Archive for May, 2009
The D0 Collaboration recently posted a brief paper describing a search for Higgs bosons in the NMSSM (arXiv:0905.3381). The model supposes that the scalar Higgs boson, h, decays predominantly to a pair of very light pseudo-scalar bosons, a. If the a bosons are very light, then they may be expected to decay predominantly to a pair of muons or tau leptons. So the signature would include events with four muons (very distinctive!) or two muons and the decay products of two tau leptons (also distinctive).
I like the idea of finding a light particle produced in high-energy collisions through its decay to muons (or photons or electrons) since it helps underscore the fact that hadron collider experiments are also a good place to look for very rare processes, not just heavy particles. I wrote earlier this year about looking for a bosons at a hadron collider and it is very nice to see this analysis by D0.
The physicists who conducted this analysis were faced with at least one interesting challenge: reconstructing two high-energy muons which come close together in space. (The muons are close together because they come, hypothetically, from a fairly light particle which itself comes from the decay of a fairly heavy particle. So the muons have a large Lorentz boost in the laboratory frame.) Most muon detectors are designed to register a single muon well, or perhaps two muons that land far apart. Their granularity is poor, compared to tracking devices or even the calorimetry. There can be problems with producing a valid muon trigger, and also with reconstructing the muon tracks themselves, even offline. Finally, one has to be careful when demanding that the muons be isolated, since they are not isolated, strictly speaking.
For the four-muon channel, the D0 physicists approach this challenge by asking only that one muon out of each pair be reconstructed, and then they pair each of two reconstructed muons with a “companion” track, meant to be the muons that were not reconstructed successfully. This may sound like it should lead to a large background, but remarkably, it does not, thanks to the isolation criteria they applied. Only two events are selected in over 4 fb-1, consistent with expected backgrounds, and neither of these has more than two muons.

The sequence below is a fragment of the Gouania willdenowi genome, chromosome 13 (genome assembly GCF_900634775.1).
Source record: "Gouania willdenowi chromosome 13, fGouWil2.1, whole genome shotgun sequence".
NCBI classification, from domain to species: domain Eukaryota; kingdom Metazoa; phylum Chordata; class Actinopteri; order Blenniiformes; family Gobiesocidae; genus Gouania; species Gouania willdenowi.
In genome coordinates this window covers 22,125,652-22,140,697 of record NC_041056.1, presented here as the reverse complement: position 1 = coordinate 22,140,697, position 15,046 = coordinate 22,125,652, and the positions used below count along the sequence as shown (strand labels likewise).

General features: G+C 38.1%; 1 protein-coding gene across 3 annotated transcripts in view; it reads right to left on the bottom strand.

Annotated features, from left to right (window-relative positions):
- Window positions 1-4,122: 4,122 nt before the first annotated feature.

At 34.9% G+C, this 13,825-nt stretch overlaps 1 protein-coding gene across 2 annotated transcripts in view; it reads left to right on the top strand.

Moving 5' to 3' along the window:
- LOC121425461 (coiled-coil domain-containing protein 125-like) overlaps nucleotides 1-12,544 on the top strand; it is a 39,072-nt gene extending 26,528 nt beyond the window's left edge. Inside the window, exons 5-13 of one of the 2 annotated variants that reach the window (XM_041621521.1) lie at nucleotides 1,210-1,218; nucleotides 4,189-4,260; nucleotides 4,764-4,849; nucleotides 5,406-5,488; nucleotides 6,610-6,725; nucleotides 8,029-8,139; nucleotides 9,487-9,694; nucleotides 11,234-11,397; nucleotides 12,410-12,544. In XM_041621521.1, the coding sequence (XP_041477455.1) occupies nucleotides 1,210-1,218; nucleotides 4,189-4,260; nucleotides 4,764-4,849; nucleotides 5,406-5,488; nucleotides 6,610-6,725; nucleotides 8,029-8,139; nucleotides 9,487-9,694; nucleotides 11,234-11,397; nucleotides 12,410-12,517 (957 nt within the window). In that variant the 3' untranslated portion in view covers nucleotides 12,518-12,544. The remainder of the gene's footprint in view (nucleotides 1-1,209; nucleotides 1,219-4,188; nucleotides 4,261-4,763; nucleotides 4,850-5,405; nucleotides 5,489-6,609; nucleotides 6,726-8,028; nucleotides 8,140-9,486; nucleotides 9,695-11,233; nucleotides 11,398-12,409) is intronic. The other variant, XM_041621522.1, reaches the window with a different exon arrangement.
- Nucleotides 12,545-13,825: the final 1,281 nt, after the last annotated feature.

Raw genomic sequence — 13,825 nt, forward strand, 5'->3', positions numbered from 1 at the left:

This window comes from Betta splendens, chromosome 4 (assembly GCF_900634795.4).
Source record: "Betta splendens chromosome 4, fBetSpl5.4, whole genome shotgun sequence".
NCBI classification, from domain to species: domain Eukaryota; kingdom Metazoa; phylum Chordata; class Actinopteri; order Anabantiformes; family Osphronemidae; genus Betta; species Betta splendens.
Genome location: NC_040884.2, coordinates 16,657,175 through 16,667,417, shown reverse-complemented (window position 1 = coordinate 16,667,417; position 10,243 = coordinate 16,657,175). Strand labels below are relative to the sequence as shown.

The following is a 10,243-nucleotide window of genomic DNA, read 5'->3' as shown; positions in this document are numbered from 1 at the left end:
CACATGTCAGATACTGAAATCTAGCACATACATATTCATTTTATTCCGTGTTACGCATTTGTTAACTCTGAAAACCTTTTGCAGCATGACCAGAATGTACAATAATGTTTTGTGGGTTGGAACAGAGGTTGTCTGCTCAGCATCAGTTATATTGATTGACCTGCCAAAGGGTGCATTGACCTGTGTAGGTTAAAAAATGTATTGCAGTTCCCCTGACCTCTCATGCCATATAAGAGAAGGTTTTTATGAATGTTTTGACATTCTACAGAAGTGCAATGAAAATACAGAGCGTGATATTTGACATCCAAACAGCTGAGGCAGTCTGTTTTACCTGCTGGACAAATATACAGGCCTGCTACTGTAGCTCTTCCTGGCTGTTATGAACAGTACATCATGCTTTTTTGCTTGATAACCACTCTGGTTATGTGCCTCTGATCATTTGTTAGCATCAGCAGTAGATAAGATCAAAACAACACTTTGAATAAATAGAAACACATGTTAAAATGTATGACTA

The reconstruction of nearly-collinear tau decays is much harder. In fact, the D0 group did not try to reconstruct the tau’s directly, but rather leaned on the fairly large missing energy coming from the neutrinos emitted in the tau decays. (For a nice simulated event, see the analysis web page.) With two muons, significant missing energy, and then evidence of tau decays and vetos against jets, again the expected background is quite small. The two muons from the a decay (remember, for this channel one a decays to a muon pair, and the other to a tau pair) can be used to reconstruct the mass of the a boson. So the natural strategy is to look for a bump in the di-muon spectrum for this sample of events.
Here is the D0 result:
The eye catches the “peak” at 4 GeV, but of course this peak is not statistically significant. It is nice that the D0 physicists have produced a smooth background prediction from data (blue dashed histogram) – the selected events appear quite consistent with that. Narrow peaks are also drawn on the graph, indicating hypothetical signals, as black curves and black histograms. These are meant for illustration, to show the narrowness of the peak that might have been reconstructed
with the D0 detector, if a real signal had been present.
The D0 paper contains some limits placed on this production channel, which require a few not unreasonable assumptions. I’m not so interested in those limits, which generally are higher than the theory predicts. What pleases me about this piece of work is the ability of the D0 detector and event reconstruction to look for such events.